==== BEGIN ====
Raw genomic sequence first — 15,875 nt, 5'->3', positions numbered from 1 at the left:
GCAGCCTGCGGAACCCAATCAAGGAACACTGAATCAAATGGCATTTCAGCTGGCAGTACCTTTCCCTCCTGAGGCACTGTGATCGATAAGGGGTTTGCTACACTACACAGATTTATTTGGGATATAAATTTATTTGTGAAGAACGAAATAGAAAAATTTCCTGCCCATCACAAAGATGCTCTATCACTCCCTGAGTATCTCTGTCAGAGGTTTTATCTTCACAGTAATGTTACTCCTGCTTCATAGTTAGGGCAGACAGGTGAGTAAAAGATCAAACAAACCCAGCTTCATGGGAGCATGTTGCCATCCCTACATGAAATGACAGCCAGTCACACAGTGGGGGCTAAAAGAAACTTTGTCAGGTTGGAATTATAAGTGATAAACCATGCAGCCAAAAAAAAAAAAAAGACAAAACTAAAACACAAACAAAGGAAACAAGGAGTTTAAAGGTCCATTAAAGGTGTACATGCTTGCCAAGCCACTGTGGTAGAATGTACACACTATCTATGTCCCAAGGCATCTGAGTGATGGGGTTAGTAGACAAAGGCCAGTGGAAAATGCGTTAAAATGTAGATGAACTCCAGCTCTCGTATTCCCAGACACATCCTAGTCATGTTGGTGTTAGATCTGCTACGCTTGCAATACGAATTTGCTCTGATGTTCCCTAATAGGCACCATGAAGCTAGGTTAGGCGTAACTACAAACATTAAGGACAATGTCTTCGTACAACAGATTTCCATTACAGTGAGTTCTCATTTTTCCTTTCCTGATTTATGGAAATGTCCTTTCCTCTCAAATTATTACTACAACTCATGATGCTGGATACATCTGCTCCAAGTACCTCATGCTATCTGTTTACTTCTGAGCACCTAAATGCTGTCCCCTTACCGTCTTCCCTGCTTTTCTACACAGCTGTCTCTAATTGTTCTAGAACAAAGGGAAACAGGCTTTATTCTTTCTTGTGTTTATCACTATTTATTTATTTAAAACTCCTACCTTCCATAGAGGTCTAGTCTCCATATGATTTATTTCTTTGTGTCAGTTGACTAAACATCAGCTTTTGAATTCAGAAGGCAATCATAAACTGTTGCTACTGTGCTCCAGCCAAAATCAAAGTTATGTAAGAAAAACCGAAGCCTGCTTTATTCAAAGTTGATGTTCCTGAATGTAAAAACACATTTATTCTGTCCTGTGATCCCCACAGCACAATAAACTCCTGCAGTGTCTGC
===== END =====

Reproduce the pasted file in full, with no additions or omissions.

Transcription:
Raw genomic sequence first — 15,875 nt, 5'->3', positions numbered from 1 at the left:
GCAGCCTGCGGAACCCAATCAAGGAACACTGAATCAAATGGCATTTCAGCTGGCAGTACCTTTCCCTCCTGAGGCACTGTGATCGATAAGGGGTTTGCTACACTACACAGATTTATTTGGGATATAAATTTATTTGTGAAGAACGAAATAGAAAAATTTCCTGCCCATCACAAAGATGCTCTATCACTCCCTGAGTATCTCTGTCAGAGGTTTTATCTTCACAGTAATGTTACTCCTGCTTCATAGTTAGGGCAGACAGGTGAGTAAAAGATCAAACAAACCCAGCTTCATGGGAGCATGTTGCCATCCCTACATGAAATGACAGCCAGTCACACAGTGGGGGCTAAAAGAAACTTTGTCAGGTTGGAATTATAAGTGATAAACCATGCAGCCAAAAAAAAAAAAAAGACAAAACTAAAACACAAACAAAGGAAACAAGGAGTTTAAAGGTCCATTAAAGGTGTACATGCTTGCCAAGCCACTGTGGTAGAATGTACACACTATCTATGTCCCAAGGCATCTGAGTGATGGGGTTAGTAGACAAAGGCCAGTGGAAAATGCGTTAAAATGTAGATGAACTCCAGCTCTCGTATTCCCAGACACATCCTAGTCATGTTGGTGTTAGATCTGCTACGCTTGCAATACGAATTTGCTCTGATGTTCCCTAATAGGCACCATGAAGCTAGGTTAGGCGTAACTACAAACATTAAGGACAATGTCTTCGTACAACAGATTTCCATTACAGTGAGTTCTCATTTTTCCTTTCCTGATTTATGGAAATGTCCTTTCCTCTCAAATTATTACTACAACTCATGATGCTGGATACATCTGCTCCAAGTACCTCATGCTATCTGTTTACTTCTGAGCACCTAAATGCTGTCCCCTTACCGTCTTCCCTGCTTTTCTACACAGCTGTCTCTAATTGTTCTAGAACAAAGGGAAACAGGCTTTATTCTTTCTTGTGTTTATCACTATTTATTTATTTAAAACTCCTACCTTCCATAGAGGTCTAGTCTCCATATGATTTATTTCTTTGTGTCAGTTGACTAAACATCAGCTTTTGAATTCAGAAGGCAATCATAAACTGTTGCTACTGTGCTCCAGCCAAAATCAAAGTTATGTAAGAAAAACCGAAGCCTGCTTTATTCAAAGTTGATGTTCCTGAATGTAAAAACACATTTATTCTGTCCTGTGATCCCCACAGCACAATAAACTCCTGCAGTGTCTGC